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Zoom Meeting Protection

Due to the onset of the global pandemic, a large majority of individuals and businesses alike are working from home. In order to facilitate meetings from home, Zoom has been quite the friendly tool, and is proclaimed to be the “leader in modern enterprise video communications.” 

Unfortunately, the benefits of online video communication come at a cost. It is important to think about the possible risks associated with using these technological aids. Read on to learn a few recommended steps to mitigate any risks when using technology in your day to day life and business!

  1. Security: Securing your zoom meetings will secure your personal information. This information may be personal to you as an individual or to your business as an entity. Zoom offers a variety of features to protect you and your business. These include but are not limited to:
    • Protecting your meetings with a password and keeping the password private.
    • Enabling the “private meeting” setting.
    • Using a “waiting room” which will allow the host of the meeting to check in the participants one by one before allowing anyone to join.
  2. Confidentiality : Making smart choices when using the technology zoom provides is not the only thing you should worry about when determining how to protect yourself and or your business. You may be at risk of disclosing confidential information. Consider the following tips to help you protect any confidential information:
    • Instruct members not to screenshot or record the meeting if sensitive information is being presented.
    • Require some sort of confidentiality agreement if the meeting contains particularly sensitive information.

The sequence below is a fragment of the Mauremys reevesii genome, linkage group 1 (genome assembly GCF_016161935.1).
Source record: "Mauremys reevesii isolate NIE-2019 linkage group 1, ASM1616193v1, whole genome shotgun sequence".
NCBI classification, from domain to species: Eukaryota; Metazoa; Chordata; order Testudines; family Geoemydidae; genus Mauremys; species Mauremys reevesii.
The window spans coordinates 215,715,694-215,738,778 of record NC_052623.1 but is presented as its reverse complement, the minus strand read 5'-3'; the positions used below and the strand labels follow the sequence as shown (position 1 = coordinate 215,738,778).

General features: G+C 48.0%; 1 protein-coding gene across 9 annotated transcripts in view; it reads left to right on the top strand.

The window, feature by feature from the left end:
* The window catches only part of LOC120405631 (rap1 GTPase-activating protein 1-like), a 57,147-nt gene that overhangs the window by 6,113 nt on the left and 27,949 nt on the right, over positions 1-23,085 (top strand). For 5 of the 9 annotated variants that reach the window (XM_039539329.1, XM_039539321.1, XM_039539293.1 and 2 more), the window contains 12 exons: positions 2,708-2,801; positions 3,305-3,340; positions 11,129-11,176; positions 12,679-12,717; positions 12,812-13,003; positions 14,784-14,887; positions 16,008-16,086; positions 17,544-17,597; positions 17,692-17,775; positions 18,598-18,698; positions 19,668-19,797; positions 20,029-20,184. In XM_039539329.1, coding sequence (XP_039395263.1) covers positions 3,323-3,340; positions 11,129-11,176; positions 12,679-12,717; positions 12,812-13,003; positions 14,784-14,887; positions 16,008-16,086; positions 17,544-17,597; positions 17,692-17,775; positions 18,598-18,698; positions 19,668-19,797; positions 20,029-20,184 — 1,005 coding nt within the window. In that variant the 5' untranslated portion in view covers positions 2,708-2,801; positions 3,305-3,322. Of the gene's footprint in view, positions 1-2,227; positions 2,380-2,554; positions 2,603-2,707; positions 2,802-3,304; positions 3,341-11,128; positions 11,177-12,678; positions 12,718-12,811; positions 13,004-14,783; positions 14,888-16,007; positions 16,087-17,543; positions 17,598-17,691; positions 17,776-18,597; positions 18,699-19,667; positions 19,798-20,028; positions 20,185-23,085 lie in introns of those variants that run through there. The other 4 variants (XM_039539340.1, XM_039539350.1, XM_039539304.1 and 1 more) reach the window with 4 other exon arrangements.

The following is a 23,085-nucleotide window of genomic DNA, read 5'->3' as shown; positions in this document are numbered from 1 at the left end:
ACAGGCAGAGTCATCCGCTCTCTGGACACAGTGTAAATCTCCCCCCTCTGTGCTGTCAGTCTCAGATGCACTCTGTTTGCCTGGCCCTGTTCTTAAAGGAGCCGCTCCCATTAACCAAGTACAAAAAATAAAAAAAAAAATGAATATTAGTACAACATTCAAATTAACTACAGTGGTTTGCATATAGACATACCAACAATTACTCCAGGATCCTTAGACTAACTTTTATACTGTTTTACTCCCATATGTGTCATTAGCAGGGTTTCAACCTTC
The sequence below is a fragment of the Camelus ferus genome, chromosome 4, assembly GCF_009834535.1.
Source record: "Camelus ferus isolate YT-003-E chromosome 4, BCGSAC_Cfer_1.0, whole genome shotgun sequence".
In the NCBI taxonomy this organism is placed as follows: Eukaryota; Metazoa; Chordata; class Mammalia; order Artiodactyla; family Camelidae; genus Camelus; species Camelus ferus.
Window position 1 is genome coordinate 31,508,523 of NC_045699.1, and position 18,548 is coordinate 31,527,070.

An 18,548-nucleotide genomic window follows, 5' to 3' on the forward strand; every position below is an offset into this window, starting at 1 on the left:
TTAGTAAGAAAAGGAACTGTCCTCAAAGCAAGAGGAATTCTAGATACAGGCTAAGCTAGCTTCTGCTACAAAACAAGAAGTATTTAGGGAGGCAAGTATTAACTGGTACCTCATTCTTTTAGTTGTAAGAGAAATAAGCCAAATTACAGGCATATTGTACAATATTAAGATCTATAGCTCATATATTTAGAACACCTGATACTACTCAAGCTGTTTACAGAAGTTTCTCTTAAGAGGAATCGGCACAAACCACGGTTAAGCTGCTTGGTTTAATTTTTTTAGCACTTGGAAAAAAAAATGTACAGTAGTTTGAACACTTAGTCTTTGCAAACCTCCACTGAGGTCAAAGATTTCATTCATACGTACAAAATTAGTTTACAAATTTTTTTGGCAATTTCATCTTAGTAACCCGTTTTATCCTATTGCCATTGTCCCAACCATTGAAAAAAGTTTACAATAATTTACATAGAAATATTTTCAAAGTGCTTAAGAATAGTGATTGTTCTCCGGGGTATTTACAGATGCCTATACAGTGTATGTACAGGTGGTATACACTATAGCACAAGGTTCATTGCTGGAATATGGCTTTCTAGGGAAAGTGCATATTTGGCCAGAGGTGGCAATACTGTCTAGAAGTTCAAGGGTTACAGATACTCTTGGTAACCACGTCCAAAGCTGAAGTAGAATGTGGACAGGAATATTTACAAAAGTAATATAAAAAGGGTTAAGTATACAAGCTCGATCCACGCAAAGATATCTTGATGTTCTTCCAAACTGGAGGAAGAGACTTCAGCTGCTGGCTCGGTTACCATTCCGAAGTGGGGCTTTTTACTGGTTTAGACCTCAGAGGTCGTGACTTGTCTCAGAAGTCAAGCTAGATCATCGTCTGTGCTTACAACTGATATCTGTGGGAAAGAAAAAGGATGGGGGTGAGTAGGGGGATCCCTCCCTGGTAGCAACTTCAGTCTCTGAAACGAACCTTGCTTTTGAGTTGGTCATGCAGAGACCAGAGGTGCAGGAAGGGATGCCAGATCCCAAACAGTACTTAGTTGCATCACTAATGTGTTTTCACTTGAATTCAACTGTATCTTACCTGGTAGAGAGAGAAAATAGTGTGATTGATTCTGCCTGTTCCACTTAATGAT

• If the meeting concerns attorney-client protected matters, consider saying so at the beginning of the meeting.
    • Be sure that your handbooks and company policies are up to date with confidentiality practices regarding virtual meetings.
    • Before screen sharing, close all applications in order to protect any confidential information visible on those applications to members of the meeting.
  3. General Privacy :
    • Do not individually distribute recordings to members of the meetings; use a centrally managed database and or a secured link.
    • If the recordings are available on a central database, consider deleting or taking these meetings down after a certain amount of time.
    • For personal health information, zoom (and other video conferencing platforms) may not be HIPPA compliant.
    • Recording a call without consent may violate privacy depending on the location and situation involved; announce at the beginning that the call will be recorded or consider sending an email to members notifying them that the call will be recorded and that participation will imply consent to the recording.
Corky Hart is a Law Clerk at Lardiere McNair DiNicola & Stonebrook, Ltd., LPA.  To read more about our firm, please visit
The information presented here has been prepared by Lardiere McNair for promotional and informational purposes only and should not be considered legal advice.  This information is not intended to provide, and receipt of it does not constitute, legal advice.  Nor does the receipt of this material create an attorney/client relationship.  An attorney client relationship is not established until such time as Lardiere McNair enters in to a written engagement agreement with a specific client for a specific legal matter.
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